Consider these scenarios.
Last September, a rancher had to keep putting his cattle back in the summer pasture where they belonged.
He suspected that they were crawling out through a hole in a creek crossing, but he never found the hole. The rancher vows to find the hole during spring fence repair.
A lady takes her gardening seriously, so she’s puzzled as to why her potatoes didn’t grow very large during the summer. Maybe the garden needs more fertilizer or maybe less. She resolves to figure it out next spring.
Last year, during December, some weaner calves spent nights asleep in a ranch corral shed.
Fertilizer built up in the shed and froze, requiring a bar to break it loose. The rancher thought, “Never again. Next year I’m going to get into a daily cleaning schedule for the corral sheds.”
Isn’t it wonderful that there’s always another year?
When 2010 rolls around in a few days, we’ll get a chance to remember the resolutions we intend to keep in the New Year.
Can you identify with the following resolutions?
• To put winter tires on the car before the roads start getting slick.
• To stock up on grain and dog and cat food when the forecast calls for a 30 percent chance of snow.
• To put away the summer’s flower pots away before the snow begins to fall.
• To rescue some of the chokecherry crop from the robins and make jelly.
• To pound a metal post for the birdfeeder into the ground before the soil freezes.
• To be extra vigilant in keeping the barn cats from sneaking into the shop when opening the door.
• To make a schedule for cleaning the fertilizer from the corral sheds and follow the schedule religiously.
• To allow enough time to fill the crock pot in the mornings.
To get into a schedule for doing household chores so the dust doesn’t get an inch thick.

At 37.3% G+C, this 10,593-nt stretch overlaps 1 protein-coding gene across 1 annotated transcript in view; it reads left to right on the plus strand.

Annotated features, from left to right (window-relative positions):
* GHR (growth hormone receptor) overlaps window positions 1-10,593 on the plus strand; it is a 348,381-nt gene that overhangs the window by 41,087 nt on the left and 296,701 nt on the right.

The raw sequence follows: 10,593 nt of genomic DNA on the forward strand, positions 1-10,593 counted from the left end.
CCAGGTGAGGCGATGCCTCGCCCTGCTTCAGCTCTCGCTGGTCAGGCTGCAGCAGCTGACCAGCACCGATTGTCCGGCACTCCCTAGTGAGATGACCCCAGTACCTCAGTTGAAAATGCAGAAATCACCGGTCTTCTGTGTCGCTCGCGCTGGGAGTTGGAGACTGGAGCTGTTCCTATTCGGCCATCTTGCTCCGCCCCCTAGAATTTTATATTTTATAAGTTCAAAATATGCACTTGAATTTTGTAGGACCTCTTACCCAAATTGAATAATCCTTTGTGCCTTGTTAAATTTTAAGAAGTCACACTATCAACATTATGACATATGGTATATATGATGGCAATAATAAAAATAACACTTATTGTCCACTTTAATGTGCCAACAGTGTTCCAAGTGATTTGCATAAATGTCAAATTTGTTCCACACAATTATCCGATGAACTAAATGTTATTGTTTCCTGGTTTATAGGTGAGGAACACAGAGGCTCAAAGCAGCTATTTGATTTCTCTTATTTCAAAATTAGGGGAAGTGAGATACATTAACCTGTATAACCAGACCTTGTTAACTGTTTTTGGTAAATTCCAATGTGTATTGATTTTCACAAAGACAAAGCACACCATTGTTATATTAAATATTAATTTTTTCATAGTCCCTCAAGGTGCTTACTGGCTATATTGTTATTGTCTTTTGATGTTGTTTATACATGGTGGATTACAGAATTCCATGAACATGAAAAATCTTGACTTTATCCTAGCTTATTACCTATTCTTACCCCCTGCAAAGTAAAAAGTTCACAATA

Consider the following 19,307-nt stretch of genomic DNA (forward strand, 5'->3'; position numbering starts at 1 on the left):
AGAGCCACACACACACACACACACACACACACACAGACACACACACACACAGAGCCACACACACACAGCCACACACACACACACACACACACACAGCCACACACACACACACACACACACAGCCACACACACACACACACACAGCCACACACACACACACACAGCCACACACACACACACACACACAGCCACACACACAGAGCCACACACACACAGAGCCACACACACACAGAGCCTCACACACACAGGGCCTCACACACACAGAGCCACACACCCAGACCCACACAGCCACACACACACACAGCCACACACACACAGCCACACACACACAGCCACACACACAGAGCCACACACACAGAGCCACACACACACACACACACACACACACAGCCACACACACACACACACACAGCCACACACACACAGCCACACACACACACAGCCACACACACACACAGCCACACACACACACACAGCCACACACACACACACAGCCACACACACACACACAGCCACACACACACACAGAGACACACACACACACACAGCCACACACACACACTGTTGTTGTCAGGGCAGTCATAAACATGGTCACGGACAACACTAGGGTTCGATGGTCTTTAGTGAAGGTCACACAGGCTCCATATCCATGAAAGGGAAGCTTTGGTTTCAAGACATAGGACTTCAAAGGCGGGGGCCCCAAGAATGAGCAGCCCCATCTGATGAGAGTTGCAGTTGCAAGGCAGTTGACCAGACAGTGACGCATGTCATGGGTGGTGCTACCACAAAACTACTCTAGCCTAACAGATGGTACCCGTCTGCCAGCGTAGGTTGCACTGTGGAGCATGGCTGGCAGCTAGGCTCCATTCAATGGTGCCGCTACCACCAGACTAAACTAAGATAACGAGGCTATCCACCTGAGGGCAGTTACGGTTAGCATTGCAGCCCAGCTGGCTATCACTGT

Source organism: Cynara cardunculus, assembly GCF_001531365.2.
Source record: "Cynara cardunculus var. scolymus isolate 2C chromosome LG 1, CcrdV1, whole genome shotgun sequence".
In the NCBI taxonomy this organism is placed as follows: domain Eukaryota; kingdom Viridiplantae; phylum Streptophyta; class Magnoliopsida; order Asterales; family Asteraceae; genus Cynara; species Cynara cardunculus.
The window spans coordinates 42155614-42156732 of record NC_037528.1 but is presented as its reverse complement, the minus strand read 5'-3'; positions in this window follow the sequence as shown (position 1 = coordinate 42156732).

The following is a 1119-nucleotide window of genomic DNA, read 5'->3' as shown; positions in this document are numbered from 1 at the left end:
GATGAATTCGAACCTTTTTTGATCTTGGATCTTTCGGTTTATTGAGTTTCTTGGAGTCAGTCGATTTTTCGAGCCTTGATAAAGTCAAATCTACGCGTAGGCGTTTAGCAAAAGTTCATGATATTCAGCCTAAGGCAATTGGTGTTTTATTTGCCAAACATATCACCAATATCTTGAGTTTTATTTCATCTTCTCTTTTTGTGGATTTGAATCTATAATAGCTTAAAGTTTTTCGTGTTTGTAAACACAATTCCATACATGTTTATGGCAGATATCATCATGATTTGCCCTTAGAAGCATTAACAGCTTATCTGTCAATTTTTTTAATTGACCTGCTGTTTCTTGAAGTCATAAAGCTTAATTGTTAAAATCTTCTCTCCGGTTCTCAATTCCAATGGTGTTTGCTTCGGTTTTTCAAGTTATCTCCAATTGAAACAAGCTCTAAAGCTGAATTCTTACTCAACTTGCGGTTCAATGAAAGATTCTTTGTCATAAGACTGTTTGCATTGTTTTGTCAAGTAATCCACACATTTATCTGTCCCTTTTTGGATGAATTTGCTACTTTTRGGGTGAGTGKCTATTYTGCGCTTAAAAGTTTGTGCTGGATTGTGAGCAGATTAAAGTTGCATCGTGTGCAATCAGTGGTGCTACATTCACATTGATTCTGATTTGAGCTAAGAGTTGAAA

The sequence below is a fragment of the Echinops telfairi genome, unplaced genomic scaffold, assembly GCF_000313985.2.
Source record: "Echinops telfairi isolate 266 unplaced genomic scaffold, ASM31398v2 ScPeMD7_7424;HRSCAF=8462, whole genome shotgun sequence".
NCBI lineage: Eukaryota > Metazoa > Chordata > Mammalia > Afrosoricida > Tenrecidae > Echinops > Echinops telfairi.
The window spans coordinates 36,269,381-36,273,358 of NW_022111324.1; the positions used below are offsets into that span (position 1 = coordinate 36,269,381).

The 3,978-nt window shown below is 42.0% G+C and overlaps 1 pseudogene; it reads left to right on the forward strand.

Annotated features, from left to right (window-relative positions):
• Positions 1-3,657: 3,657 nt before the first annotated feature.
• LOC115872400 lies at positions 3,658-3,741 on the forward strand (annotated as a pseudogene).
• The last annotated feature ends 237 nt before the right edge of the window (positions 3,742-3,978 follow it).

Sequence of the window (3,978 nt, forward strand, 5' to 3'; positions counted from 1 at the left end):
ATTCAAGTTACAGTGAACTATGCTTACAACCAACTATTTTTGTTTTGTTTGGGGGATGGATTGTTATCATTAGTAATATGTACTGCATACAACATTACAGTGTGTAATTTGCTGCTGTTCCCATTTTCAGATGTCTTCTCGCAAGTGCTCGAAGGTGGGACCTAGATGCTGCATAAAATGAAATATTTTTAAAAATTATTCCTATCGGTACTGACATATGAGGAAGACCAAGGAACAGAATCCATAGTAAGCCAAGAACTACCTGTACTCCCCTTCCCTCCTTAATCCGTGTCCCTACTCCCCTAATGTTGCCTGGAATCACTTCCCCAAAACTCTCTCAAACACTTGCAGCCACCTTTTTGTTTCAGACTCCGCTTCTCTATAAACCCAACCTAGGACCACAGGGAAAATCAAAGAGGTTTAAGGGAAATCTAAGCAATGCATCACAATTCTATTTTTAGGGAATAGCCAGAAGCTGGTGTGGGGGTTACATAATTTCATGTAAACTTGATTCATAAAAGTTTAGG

• To order enough hay to last until spring.
• To buy plenty of vacuum cleaner bags.
• To start Christmas shopping in September.
• To start working on income taxes before April 1.
• To purchase colostrum, vaccines, and other calving supplies well in advance of calving season.
• To not put hay right in the corral gate because it causes a build-up, and when it snows you can’t get the gate open.
• To become more computer-literate.
• To put Christmas decorations up early, even if it’s 70 degrees outdoors.
• To order garden seeds before May 1.
• To purchase Christmas decorations, paper, trims and cards during the after-Christmas sales.
• To clean the junk out of the storage shed.
• To paint the house.
• To sell that old cow that, each spring, gets a sore udder and kicks her calf.
• To transplant the iris and tulip bulbs.
• To put the Halloween decorations away before Christmas.
• To put the Christmas decorations away before Valentine’s Day.
• To avoid “It will do for now” repairs.
• To remember to carry a roll of toilet tissue in the ranch pickup truck.
• To not leave a gate open because “I’ll be right back.”
• To watch the water tank so it doesn’t overflow.
• To drain the garden hose well in the winter.
• To take time to visit that friend as you promised you would.
• To always pack water and lunch with you when going off to check cows and the grandchildren are with you.
Isn’t it wonderful to have another year?
Happy New Year, everyone.
Copyright Diane Prather, 2009.